In February 2015, Alex Trias, 53, and his wife Noki took their daughter Evie on a vacation to Lisbon, Portugal, and never looked back.
Trias, who retired from his career as a corporate tax attorney in 2011, lived with his family in Washington, D.C., where Noki was a nurse and their daughter was enrolled in school. Since retiring, Trias has worked for himself doing real estate and stock investing.
He tells CNBC Make It that the idea of retiring early came to him just two weeks into his career as a lawyer. “I quickly realized there was a shelf life to how long I was going to be able to keep up with the 90-hour workweeks my job demanded,” Trias says.
“The result was that I saved fanatically and continued to do so for years.”
After being in business for himself for just four years, the family had an investment portfolio that paid out enough dividends to live on — an average of $152,000 a year.
Just two days into their Portugal vacation, the family started planning a move to Lisbon. They toured apartments while on the trip and when Noki and Evie made the return trip home, Trias stayed behind a few extra weeks.
“It reminded me of Old San Juan and that’s one of my favorite places on the planet,” Trias, who is of Puerto Rican descent, says. “When you walk around there, it smells a lot like mahogany, the ocean and palm trees. In Lisbon, it’s the same. I knew it would be awesome to live in a place like that.”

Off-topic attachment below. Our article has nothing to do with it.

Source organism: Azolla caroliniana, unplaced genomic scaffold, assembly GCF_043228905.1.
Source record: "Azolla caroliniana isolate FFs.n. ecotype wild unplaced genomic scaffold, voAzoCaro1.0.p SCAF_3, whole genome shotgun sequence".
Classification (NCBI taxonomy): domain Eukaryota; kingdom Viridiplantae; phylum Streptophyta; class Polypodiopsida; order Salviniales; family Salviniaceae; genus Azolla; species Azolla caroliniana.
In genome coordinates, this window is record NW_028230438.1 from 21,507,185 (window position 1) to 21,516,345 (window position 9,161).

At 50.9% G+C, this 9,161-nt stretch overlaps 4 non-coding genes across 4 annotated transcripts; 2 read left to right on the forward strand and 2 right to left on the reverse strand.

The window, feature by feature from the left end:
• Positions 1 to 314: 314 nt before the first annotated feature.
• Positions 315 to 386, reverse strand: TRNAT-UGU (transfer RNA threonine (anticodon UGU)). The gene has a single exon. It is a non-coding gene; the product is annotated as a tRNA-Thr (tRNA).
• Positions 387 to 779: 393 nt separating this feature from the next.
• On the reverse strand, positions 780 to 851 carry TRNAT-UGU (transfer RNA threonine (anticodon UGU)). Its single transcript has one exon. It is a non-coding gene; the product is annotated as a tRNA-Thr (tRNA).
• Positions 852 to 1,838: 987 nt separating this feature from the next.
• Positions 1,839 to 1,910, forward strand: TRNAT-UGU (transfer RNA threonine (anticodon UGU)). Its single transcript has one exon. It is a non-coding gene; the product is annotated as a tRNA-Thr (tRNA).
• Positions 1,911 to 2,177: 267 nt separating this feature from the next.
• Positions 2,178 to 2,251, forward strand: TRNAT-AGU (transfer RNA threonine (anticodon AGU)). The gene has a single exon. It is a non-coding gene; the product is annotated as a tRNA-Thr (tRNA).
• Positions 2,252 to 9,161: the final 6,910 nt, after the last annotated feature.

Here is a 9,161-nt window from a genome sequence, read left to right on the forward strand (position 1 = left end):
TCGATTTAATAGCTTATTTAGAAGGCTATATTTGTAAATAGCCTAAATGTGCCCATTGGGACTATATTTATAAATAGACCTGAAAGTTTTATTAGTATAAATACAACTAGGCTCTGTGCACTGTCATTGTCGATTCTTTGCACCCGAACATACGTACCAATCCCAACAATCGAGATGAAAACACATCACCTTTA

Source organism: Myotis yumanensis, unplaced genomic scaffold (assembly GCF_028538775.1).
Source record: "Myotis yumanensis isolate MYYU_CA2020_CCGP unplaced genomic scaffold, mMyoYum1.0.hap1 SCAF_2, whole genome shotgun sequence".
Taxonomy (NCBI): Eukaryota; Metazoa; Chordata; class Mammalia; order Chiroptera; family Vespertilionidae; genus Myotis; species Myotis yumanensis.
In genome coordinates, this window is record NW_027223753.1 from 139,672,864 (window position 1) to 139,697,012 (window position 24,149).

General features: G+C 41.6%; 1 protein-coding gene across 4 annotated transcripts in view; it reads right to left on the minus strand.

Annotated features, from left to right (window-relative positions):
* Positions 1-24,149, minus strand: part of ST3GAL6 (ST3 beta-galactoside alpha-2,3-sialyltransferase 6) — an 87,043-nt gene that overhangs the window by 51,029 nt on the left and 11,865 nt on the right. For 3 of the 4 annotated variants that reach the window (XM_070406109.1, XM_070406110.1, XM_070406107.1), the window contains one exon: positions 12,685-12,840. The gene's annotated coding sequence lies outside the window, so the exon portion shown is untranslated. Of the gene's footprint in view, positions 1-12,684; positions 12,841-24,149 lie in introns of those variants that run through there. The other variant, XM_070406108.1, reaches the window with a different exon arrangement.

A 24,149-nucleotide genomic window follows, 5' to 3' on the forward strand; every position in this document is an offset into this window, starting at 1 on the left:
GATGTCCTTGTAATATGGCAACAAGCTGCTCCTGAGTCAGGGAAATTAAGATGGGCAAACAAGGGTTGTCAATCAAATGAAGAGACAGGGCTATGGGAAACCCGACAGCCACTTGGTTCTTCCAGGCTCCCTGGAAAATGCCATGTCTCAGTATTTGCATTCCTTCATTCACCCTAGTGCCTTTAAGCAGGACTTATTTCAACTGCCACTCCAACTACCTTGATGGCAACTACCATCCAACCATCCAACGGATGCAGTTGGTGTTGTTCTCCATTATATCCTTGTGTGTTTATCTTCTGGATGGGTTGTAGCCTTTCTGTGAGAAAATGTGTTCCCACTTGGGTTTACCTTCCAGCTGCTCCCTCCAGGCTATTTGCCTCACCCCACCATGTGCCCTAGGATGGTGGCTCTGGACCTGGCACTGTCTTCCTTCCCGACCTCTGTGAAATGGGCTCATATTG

On average, the cost of living, excluding rent, is almost 29% lower than in the U.S., according to SmartAsset.
To retire in Portugal, U.S. citizens must apply for a residence visa. According to Global Citizens Solutions, the process is relatively straightforward and requires applicants to provide a valid passport, proof of income, health insurance and a criminal background check.
Trias says the easy process made the idea of living in Portugal even better.
The Trias family bought their Portuguese apartment for $533,554 (not including brokerage commission and taxes) and waited for Evie to finish middle school before moving to Portugal in June 2015 with just six checked bags.
Trias says he finds happiness just knowing he’s living with his family in a country like Portugal: “I wake up and do whatever I want to do and I don’t do a lot of anything that I don’t want to do.”
Alex has a habit of writing down in his journal what he plans to do for the day for enjoyment.
“The fact that I can get in the car and 20 minutes later be looking out over the ocean and the mountains is just priceless. I think my happiness comes from my decision to do unpleasant tasks while sitting at the beach,” he says.
“I feel excited to get the day started and it always reminds me to every once in a while remember that we are living in Portugal, of all places.”
While Alex keeps himself busy with their investments and freelance writing, Noki has found herself with enough free time to join a local tennis group and focus on her health. The couple goes on dates, and explores new things together like different activities and places around Europe and Portugal.
And now that Evie is in her last year of high school and looking at colleges outside of Portugal, the family is in a transitional period.
“There’s still time to do something else. If we wanted to move to Thailand and volunteer at an elephant rescue center, we could do that still,” Trias says. “I like to think we still have a few more chapters left in us.”
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